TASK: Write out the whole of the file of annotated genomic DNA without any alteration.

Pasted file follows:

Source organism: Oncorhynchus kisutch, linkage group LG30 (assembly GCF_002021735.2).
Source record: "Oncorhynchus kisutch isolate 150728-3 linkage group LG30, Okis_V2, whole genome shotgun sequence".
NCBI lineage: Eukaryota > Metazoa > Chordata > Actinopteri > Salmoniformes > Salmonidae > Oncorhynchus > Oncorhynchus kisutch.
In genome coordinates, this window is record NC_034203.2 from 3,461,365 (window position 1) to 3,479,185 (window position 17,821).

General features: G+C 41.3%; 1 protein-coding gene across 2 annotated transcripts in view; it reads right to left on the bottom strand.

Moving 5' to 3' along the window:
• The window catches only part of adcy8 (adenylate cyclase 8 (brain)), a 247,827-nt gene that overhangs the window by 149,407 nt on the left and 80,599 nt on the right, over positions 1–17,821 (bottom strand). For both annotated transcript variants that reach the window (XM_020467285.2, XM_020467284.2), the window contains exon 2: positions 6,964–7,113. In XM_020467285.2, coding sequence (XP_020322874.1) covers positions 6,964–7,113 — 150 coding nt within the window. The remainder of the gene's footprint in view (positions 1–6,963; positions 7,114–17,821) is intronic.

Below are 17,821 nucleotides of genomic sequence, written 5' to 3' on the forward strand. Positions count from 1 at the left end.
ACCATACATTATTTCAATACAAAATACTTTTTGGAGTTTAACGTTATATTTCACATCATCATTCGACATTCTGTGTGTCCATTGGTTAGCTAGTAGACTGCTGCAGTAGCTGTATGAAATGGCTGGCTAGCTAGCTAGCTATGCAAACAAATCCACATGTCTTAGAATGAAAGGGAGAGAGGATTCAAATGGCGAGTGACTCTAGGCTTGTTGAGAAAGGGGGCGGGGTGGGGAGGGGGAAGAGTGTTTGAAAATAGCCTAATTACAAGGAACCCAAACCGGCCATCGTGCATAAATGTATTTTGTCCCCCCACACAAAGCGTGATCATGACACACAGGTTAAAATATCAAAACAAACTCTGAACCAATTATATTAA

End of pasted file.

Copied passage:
Source organism: Oncorhynchus kisutch, linkage group LG30 (assembly GCF_002021735.2).
Source record: "Oncorhynchus kisutch isolate 150728-3 linkage group LG30, Okis_V2, whole genome shotgun sequence".
NCBI lineage: Eukaryota > Metazoa > Chordata > Actinopteri > Salmoniformes > Salmonidae > Oncorhynchus > Oncorhynchus kisutch.
In genome coordinates, this window is record NC_034203.2 from 3,461,365 (window position 1) to 3,479,185 (window position 17,821).

General features: G+C 41.3%; 1 protein-coding gene across 2 annotated transcripts in view; it reads right to left on the bottom strand.

Moving 5' to 3' along the window:
• The window catches only part of adcy8 (adenylate cyclase 8 (brain)), a 247,827-nt gene that overhangs the window by 149,407 nt on the left and 80,599 nt on the right, over positions 1–17,821 (bottom strand). For both annotated transcript variants that reach the window (XM_020467285.2, XM_020467284.2), the window contains exon 2: positions 6,964–7,113. In XM_020467285.2, coding sequence (XP_020322874.1) covers positions 6,964–7,113 — 150 coding nt within the window. The remainder of the gene's footprint in view (positions 1–6,963; positions 7,114–17,821) is intronic.

Below are 17,821 nucleotides of genomic sequence, written 5' to 3' on the forward strand. Positions count from 1 at the left end.
ACCATACATTATTTCAATACAAAATACTTTTTGGAGTTTAACGTTATATTTCACATCATCATTCGACATTCTGTGTGTCCATTGGTTAGCTAGTAGACTGCTGCAGTAGCTGTATGAAATGGCTGGCTAGCTAGCTAGCTATGCAAACAAATCCACATGTCTTAGAATGAAAGGGAGAGAGGATTCAAATGGCGAGTGACTCTAGGCTTGTTGAGAAAGGGGGCGGGGTGGGGAGGGGGAAGAGTGTTTGAAAATAGCCTAATTACAAGGAACCCAAACCGGCCATCGTGCATAAATGTATTTTGTCCCCCCACACAAAGCGTGATCATGACACACAGGTTAAAATATCAAAACAAACTCTGAACCAATTATATTAA